Television's portrait of addiction has evolved, one show at a time. Gone are the days when a drunk played by Foster Brooks would stumble into a bar and tell Dean Martin he was having one more drink before work. "What do you do?" Martin asked. "I'm an airline pilot," Brooks would burp. Mayberry town drunk Otis Campbell had his own cell on "The Andy Griffith Show."
Drinking is still as prolific on shows like "Mad Men," "How I Met Your Mother" and "The Big Bang Theory," in which a character cannot talk to women unless he has a drink, as it was when Hawkeye made moonshine martinis on "M*A*S*H."
But the stereotype of the funny drunk is less prevalent and acceptable on television today.
The change in attitude can be traced back to the 1970s and 1980s, when alcoholism became recognized as a disease and the counterculture made substance use a middle-class phenomenon. Today, TV continues to offer a mixed message about substance abuse, but it remains a powerful dramatic device in the hands of skillful writers and actors serious about the topic.
Dramatically, addiction of any kind is a way to create a potentially fatal flaw within a character that becomes integral in his or her interactions with friends and family, and whose ongoing struggles can make them vulnerable and sympathetic to the audience.
A brief history of characters dealing with various addictions includes recovering alcoholic Sam Malone on "Cheers"; Andy Sipowicz on "NYPD Blue"; several characters on "Lost"; the pot-smoking kids on "That '70s Show"; Denis Leary's firefighter on "Rescue Me"; Vincent Chase on "Entourage"; Brenda's recovering alcoholic husband on "The Closer"; the handyman gambling addict on "Bent"; Hugh Laurie's Vicodin-dependent doctor on "House"; "Sopranos" gangster Christopher joining Narcotics Anonymous; crack addict Bubbles on "The Wire"; and the supposedly recovering detective on "The Killing."
People are actually dying for alcohol on the Prohibition-era "Boardwalk Empire."
And to stretch a point, "Dexter" remains addicted to murder six seasons in, and audiences are addicted to watching him.
But the most comprehensive, cohesive and adult portrait of addiction and recovery may be the deadly serious comedy "Nurse Jackie," on Showtime, with Emmy winner Edie Falco, a recovering alcoholic in real life. As a nurse having an affair with a hospital pharmacist, her character had access to an endless supply of narcotics, which she indulged in despite great personal and professional risk. She may have lied, cheated and stolen, but she was a terrific nurse and a good person, and the series was driven by the recurring themes of duality and denial. The chickens came home to roost in the just-started fourth season when she entered rehab - she told people she was going to Disneyland - as she tries to rebuild her relationships and keep her past secret from her boss.
On the one hand, such storylines can seem exploitative; on the other hand, they can be seen as product placement for recovery itself.
"Ten and even 20 years ago, this wouldn't have been" discussed, said Jim Nayder, host of "Magnificent Obsession: True Stories of Recovery" on Chicago public station WBEZ-FM (91.5). "I'm just happy rehab is being mentioned. I think that's a positive."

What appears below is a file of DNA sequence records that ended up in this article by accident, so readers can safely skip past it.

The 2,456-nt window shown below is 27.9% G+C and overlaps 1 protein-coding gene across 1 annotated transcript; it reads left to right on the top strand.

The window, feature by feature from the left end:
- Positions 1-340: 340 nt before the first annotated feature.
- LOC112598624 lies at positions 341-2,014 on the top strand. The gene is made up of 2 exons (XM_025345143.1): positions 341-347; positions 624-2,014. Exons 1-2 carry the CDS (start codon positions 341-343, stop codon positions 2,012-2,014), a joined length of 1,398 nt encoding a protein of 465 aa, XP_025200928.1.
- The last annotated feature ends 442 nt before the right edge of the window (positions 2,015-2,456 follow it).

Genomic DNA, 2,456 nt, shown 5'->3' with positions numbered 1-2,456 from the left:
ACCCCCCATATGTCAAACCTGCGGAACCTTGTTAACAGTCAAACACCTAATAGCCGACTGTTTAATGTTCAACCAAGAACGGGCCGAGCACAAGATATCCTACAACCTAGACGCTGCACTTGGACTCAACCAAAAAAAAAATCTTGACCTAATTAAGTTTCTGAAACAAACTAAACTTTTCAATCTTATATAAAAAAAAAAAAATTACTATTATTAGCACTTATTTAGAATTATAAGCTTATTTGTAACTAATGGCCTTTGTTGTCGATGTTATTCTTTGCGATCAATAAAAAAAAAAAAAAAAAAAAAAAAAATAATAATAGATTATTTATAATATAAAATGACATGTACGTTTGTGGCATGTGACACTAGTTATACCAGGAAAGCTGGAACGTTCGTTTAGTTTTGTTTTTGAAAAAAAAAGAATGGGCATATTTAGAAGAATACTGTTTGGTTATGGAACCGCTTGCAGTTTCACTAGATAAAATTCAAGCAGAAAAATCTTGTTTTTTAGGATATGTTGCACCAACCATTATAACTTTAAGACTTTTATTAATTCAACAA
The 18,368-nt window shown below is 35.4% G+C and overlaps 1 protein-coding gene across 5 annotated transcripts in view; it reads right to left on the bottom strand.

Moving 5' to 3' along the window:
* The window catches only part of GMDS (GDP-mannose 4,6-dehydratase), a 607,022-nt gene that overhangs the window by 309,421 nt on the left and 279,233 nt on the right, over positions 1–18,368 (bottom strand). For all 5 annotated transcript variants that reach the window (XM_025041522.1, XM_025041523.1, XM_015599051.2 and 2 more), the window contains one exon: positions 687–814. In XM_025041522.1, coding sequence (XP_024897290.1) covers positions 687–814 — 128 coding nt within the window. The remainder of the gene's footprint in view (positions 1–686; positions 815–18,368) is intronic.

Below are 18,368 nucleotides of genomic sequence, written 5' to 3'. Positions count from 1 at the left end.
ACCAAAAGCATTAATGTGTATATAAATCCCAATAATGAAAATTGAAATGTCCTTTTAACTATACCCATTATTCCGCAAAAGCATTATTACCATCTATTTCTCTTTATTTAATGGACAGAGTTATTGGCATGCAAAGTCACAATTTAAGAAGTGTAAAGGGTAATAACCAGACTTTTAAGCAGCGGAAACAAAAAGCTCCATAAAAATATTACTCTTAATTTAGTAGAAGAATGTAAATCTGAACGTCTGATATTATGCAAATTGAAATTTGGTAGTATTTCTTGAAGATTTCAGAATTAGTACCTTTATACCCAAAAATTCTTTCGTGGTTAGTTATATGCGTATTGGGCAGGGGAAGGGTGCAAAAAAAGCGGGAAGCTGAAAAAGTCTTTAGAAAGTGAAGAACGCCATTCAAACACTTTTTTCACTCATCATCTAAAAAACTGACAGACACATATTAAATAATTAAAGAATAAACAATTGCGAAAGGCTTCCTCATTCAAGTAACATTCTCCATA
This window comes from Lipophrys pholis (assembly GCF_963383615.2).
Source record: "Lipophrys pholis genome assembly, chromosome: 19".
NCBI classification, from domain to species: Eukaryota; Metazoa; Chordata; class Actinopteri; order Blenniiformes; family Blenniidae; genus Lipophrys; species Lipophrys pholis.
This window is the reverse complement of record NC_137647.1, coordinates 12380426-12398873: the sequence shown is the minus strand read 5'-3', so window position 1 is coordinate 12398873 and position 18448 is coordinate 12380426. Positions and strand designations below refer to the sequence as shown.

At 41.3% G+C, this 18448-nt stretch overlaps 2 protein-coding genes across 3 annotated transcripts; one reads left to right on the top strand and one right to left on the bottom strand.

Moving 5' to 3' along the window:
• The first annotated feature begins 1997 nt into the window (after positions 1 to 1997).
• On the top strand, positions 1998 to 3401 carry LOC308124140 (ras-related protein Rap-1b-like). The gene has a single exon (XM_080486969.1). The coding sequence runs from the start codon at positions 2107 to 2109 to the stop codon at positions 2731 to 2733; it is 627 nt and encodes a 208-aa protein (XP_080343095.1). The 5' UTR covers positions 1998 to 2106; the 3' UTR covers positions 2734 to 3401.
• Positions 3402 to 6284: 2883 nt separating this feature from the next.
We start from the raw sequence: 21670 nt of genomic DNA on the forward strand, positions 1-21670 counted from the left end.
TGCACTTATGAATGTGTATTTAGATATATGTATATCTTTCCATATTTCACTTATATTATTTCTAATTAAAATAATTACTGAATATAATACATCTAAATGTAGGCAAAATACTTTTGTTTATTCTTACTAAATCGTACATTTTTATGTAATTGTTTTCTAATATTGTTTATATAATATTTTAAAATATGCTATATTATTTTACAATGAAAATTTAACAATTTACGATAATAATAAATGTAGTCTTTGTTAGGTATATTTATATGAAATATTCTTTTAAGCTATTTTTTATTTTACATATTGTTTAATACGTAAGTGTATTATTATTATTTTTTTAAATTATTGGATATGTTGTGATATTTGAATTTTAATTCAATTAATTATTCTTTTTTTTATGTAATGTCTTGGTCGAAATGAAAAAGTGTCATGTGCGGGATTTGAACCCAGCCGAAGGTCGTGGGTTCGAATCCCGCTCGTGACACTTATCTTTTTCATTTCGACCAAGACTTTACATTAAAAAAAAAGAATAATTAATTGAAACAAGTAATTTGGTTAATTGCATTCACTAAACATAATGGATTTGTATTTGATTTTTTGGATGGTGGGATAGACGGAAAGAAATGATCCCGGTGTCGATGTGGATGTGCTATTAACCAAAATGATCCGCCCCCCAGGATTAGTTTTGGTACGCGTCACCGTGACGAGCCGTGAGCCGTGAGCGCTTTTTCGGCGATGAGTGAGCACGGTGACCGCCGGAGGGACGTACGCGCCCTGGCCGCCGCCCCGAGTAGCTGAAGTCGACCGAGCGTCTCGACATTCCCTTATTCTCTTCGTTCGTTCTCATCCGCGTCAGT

On each 30-minute episode of "Magnificent Obsession," one person tells his or her story of addiction in their own words. The show, now in its 20th year, airs Sundays at 5:30 a.m., and archived episodes can be found at silenttreatment.info/podcasts.htm.
Nayder may be more familiar for the "Annoying Music Show" segments that periodically air on NPR's "Weekend Edition."
Nayder believes that "Nurse Jackie" may even be "a breakthrough," since "females on my show talk about how much more of a stigma it is for them," he said.
Addictions and obsessions come in all shapes and sizes.
"You could easily become addicted to television," he said. "The bottom line is if something has affected your life in a negative way." But despite some outstanding portraits of addiction and recovery, the "regular networks haven't quite gotten there yet."
Nayder cited "Two and a Half Men," in which Charlie Sheen's character's sex and drinking are treated "with a laugh."
"On a lot of sitcoms," said Nayder, "if you're an alcoholic, it's still funny."
Nayder has been the "Annoying Music" correspondent for "Morning Edition" for 15 years.
Three-minute segments also air on WBEZ, on which he generally plays an annoying song, "and an angry phone call."
"Like all great radio, (the birth of the show) was an accident," he said.
Nayder was a part-time announcer at WBEZ and had to fill three minutes of air. "I had Slim Whitman's album with me, looked at the back and found a three-minute song, 'It's a Small World.' I said, 'It's time for the 'Annoying Music Show' and put it on, as a joke."
After he signed off, "The phones lit up. The calls ranged from, 'How could you waste valuable public radio time?' to 'You should play this song by William Shatner.' So I just kept doing it every week, until about two months later, the program director said to me, 'Do you do some show on Saturday?' I said, 'It's up to you.' And he said, 'Keep doing it.' "
The three-minute show is the perfect length, he said.
"After that, it's more painful than a pledge drive."
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